MHMNeuropsychologyNR
News Releases

For immediate release

May 10, 2012

For additional information: 

Barbara Kerr, APR
Executive Director of Communications and Marketing

Telephone:  360-992-2921

Email:  bkerr@clark.edu


Neuropsychology:  your brain and your behavior

Neuropsychology will be the focus
of Clark’s Mental Health Monday presentation
on Monday, May 14

 

VANCOUVER, Wash. – The mysteries of the brain will be the focus of Clark’s Mental Health Monday presentation on Monday, May 14.

The featured speaker will be Lawrence Moore, PhD, a neuropsychology specialist from Vancouver, Wash. Neuropsychology is the specialty within clinical psychology that studies the structure and function of the brain as they relate to a person’s behavior. 

This interactive talk will present information about the role of a neuropsychologist, including how a neuropsychological assessment is conducted, and how the results of a neuropsychological assessment can be used for doctors, attorneys, and mental health professionals.  Anyone interested in the brain should find the talk fascinating, but it may be of special interest to professionals and to students who are considering entering a field of psychology.

The presentation will be held from noon to 1 p.m. and is free and open to the public.  Clark College is located at 1933 Fort Vancouver Way, Vancouver.  Driving directions and parking maps are available at www.clark.edu/maps.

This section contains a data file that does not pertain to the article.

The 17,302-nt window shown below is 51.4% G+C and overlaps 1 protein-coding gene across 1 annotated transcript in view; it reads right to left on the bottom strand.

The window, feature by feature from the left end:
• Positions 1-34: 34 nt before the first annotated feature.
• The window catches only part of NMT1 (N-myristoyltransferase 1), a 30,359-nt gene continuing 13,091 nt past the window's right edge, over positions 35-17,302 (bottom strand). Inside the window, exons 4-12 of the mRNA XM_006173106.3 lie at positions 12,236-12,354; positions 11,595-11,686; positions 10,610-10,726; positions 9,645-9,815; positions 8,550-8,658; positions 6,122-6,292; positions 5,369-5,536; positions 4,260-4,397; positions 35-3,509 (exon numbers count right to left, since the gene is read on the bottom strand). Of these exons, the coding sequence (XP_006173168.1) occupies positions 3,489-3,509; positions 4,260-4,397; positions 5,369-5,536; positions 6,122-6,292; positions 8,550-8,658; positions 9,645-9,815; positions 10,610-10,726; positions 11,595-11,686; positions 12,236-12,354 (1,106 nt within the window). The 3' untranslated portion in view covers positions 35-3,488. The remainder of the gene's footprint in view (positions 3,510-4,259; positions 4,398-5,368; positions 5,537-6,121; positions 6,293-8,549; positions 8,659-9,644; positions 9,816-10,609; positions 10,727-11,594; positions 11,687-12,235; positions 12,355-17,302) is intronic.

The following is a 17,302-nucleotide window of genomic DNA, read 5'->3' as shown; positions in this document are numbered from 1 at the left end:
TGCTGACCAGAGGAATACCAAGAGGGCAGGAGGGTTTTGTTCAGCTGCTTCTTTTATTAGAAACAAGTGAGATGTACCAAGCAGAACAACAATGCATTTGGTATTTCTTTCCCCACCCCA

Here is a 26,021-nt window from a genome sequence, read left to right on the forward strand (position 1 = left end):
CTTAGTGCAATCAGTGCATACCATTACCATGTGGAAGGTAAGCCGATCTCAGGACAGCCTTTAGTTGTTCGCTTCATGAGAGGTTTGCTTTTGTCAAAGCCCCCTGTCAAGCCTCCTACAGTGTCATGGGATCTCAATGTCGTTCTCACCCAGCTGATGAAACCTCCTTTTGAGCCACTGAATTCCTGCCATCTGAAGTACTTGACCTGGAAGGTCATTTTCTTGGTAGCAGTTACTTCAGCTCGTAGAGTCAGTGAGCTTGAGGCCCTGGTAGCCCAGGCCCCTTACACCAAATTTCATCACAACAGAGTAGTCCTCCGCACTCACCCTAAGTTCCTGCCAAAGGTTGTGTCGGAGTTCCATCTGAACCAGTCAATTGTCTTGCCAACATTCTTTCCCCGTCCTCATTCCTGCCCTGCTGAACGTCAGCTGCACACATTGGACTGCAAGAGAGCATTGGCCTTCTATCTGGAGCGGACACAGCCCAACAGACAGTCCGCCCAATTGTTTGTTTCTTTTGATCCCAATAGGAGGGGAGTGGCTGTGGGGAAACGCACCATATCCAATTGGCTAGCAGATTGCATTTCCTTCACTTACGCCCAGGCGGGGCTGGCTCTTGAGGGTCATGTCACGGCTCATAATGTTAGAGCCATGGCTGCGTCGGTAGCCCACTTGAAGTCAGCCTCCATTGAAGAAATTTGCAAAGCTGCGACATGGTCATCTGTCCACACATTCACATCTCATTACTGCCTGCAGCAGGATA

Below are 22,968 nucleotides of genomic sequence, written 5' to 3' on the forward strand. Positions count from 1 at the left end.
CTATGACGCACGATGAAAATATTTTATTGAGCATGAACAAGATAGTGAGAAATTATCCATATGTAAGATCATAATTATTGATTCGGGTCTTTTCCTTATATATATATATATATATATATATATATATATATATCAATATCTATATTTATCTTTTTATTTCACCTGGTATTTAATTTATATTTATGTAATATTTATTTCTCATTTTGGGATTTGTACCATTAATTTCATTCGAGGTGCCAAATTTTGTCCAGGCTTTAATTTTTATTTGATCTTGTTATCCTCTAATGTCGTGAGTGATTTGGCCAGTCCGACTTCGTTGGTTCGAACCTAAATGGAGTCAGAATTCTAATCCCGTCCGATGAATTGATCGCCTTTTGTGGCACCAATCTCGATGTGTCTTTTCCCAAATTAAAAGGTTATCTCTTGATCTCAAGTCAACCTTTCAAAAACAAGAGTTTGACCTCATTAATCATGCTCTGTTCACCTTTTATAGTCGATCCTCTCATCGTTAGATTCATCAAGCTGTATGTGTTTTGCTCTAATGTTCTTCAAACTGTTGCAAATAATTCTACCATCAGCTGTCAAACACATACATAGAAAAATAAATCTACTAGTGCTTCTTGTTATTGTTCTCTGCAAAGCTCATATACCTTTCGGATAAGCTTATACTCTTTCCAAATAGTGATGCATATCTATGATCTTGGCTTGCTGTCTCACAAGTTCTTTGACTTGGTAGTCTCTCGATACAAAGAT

“Mental Health Mondays” sessions are sponsored by the Clark College Counseling Center. Additional information can be found at www.clark.edu/cc/mhm and by calling 360-992-2614.

Individuals who need accommodation due to a disability in order to fully participate in this event should contact Clark College’s Disability Support Services Office at (360) 992-2314 or (360) 991-0901 (VP), or visit Gaiser Hall room 137. 

What is neuropsychology?

Neuropsychologists perform research to help answer questions about the relationship between the nervous system and cognitive functioning. They can also carry out clinical work, mostly in the form of assessment, to evaluate a patient and answer questions about how neurological illness and injury affect cognitive and psychological functioning.

Neuropsychological assessments can help answer questions for medical doctors who have patients with cognitive problems (perhaps related to a stroke or Alzheimer’s disease), for attorneys who need to know the extent of damage in their clients with neurological injuries (a head injury, for example), vocational counselors who need to know how thinking skills, emotions and academic abilities may help with retraining and getting someone back to work, for adjudicators in disability determination, and others who need to know about how the brain is functioning.

About Dr. Lawrence Moore

Dr. Lawrence Moore received his Ph.D. in clinical psychology from Fuller Graduate School of Psychology in Pasadena, Calif. and completed a two-year post-doctoral fellowship in Neuropsychology at the UCLA Medical Center. His early research interests were in HIV/AIDS, learning disabilities and the corpus callosum. He moved to the Pacific Northwest in 1996 and was on the neurology faculty at OHSU for a several years.  He also taught at Pacific University while building a private practice in Vancouver.

In 2001, he began consulting work with Summit Research Network in Portland to assist in clinical trials research for Alzheimer’s disease. He currently maintains a private practice in Vancouver, where he provides neuropsychological and psychological assessments, and continues to consult to Summit Research Network for clinical trials research. 

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